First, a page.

Ron Cogswell / Flickr / Creative Commons
In 2015, Virginia Gov. Terry McAuliffe was lauded by advocates for setting a goal for the state government to meet 8% of its electricity needs with solar energy by the end of 2018.
However, with less than two months left in his administration, questions loom as to whether the goal can be met.
By the end of October, roughly half of the goal was set to be met with solar power operations either operating or under contract, according to the state’s Dept. of Mines, Minerals and Energy (DMME). Three of those projects, totaling 50 megawatts, were either developed or purchased by Dominion Energy, the state’s largest utility. A handful of relatively small projects currently in the design stage could potentially count toward the goal.
One reason for the slow pace is because an accounting rule, as interpreted by the Virginia Comptroller, effectively prevents Virginia from using a financing option used by many local governments: contracting through long-term power-purchase agreements (PPAs) with third parties to buy electricity.
According to DMME Director Ken Jurman, “we planned to do 25% of the installed capacity on state facilities as third-party PPAs, but were told by the Department of Accounts that we’re not allowed to enter into long-term PPAs.”
A solar PPA is owned by a third party, typically a project developer. It contracts to sell electricity to a buyer or buyers — which in this case were to have been state agencies and universities who are unable to take advantage of tax credits. The Comptroller currently interprets a PPA to be a lease of capital equipment, and thus a debt owed by the state. Under that scenario, solar developers don’t own the electricity that they supply. That means a developer cannot claim the existing 30% federal Investment Tax Credit.
Without the Investment Tax Credit, many solar projects would not be profitable and likely wouldn’t get proposed in the first place.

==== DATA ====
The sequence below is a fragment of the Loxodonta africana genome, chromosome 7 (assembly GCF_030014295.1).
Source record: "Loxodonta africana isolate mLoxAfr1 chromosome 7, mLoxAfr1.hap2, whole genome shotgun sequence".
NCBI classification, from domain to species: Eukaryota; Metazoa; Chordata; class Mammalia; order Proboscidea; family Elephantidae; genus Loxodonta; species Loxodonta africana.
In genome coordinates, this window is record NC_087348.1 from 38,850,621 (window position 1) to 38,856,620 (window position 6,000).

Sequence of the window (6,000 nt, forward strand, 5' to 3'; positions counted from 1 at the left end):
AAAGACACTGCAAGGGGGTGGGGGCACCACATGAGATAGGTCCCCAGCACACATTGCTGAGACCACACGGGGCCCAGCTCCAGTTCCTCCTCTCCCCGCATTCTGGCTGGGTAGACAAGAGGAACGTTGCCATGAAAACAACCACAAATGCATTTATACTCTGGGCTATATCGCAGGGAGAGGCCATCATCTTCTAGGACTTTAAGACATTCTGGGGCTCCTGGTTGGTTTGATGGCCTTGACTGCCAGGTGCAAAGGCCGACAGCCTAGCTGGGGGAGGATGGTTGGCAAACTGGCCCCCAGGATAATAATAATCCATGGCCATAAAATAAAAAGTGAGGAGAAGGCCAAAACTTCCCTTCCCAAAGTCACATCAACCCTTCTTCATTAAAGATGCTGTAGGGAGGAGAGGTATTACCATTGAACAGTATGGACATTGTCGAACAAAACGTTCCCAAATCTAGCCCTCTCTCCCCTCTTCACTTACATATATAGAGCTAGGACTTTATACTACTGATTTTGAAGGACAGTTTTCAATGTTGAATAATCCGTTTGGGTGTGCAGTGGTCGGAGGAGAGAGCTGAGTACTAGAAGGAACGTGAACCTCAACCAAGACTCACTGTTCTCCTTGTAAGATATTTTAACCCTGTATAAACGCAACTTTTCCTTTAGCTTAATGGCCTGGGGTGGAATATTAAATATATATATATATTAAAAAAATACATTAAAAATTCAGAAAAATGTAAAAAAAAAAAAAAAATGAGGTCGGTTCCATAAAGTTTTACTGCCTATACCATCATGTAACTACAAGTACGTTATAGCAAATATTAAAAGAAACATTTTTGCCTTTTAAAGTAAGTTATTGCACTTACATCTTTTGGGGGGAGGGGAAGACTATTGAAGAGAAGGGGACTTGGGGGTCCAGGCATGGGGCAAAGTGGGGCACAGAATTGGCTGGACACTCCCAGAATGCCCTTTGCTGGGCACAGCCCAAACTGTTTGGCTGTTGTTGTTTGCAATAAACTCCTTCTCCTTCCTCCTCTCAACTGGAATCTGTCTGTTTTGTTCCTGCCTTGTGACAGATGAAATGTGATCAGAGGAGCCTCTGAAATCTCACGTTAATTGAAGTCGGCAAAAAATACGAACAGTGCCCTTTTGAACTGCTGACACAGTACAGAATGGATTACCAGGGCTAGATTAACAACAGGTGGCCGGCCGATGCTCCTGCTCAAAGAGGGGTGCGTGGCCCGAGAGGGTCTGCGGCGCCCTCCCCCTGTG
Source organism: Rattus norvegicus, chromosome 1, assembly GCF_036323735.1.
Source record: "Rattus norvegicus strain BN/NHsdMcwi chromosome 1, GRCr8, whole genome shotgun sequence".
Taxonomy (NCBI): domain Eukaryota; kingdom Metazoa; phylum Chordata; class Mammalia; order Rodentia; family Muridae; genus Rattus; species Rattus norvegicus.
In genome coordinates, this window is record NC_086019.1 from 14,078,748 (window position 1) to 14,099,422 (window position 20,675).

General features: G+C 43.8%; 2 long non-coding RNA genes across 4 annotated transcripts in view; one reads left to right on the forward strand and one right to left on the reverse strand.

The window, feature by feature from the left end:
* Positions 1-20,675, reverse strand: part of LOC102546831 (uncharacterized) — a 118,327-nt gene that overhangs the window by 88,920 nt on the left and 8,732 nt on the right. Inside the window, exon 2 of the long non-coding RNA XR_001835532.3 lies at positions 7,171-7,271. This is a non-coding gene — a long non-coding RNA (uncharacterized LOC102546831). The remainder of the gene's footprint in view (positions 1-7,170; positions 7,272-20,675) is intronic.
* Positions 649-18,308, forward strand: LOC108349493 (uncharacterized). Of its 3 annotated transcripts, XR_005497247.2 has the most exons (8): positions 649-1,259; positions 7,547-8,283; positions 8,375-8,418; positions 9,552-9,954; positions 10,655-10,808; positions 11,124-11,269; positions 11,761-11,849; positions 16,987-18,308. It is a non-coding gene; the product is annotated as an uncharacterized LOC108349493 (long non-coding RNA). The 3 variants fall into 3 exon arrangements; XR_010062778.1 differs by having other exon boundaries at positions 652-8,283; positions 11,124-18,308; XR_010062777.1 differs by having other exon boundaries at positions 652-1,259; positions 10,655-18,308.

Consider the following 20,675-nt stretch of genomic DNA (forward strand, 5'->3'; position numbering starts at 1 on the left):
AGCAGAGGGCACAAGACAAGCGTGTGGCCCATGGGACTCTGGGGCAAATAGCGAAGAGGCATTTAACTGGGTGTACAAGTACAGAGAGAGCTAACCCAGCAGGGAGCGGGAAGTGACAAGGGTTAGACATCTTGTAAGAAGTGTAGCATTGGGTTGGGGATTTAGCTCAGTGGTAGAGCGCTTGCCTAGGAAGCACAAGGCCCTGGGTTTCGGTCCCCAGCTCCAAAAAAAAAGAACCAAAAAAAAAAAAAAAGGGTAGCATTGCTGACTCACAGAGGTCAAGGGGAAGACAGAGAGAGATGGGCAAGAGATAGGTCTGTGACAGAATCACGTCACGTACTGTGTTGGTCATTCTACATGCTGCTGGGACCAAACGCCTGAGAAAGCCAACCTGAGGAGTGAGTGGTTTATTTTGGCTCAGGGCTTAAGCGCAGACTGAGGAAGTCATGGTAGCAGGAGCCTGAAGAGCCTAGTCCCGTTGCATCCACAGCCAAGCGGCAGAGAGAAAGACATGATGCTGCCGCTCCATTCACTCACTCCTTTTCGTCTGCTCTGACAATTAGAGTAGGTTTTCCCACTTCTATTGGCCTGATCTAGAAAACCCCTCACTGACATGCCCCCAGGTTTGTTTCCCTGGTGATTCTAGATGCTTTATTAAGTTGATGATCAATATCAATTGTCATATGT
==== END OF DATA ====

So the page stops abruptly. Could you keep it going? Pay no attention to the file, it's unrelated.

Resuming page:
Three counties, which traditionally adhere to state procurement rules, don’t interpret the state law the same way the Comptroller does: Arlington, Ablemarle and Middlesex. Each has entered, or intends to enter, into PPAs to purchase electricity.
“They’re interpreting GAAP (Generally Accepted Accounting Principles) differently than the state is,” said Hayes Framme, Deputy Secretary of Commerce and Trade and a key advisor to McAuliffe on energy and infrastructure issues.
John Morrill, the energy manager for Arlington County, said its procurement office amended a local ordinance to accommodate the use of a PPA as public-private partnership that does not involve owning a solar system.
“We have found that purchasing offices across the commonwealth,” Morrill said, “will interpret purchasing matters differently, perhaps to a surprising extent. Which is funny because localities in Virginia have to adhere to the state public procurement act.”
Why the state Comptroller, David Von Moll, interprets PPAs to be capital leases is a unclear to many solar developers. Neither he nor his office responded to requests for comment.
Framme said the McAuliffe administration has tried repeatedly in recent years with proposed legislation to instruct the Comptroller to interpret PPAs the way the three Virginia counties and many others do, with no luck.
“We’ve been trying to educate (Von Moll and his staff) as much as possible. We’re just not there yet. It’s incredibly frustrating,” Framme said. “State governments work certain ways to make their decisions. It’s our job is to try to convince them otherwise.”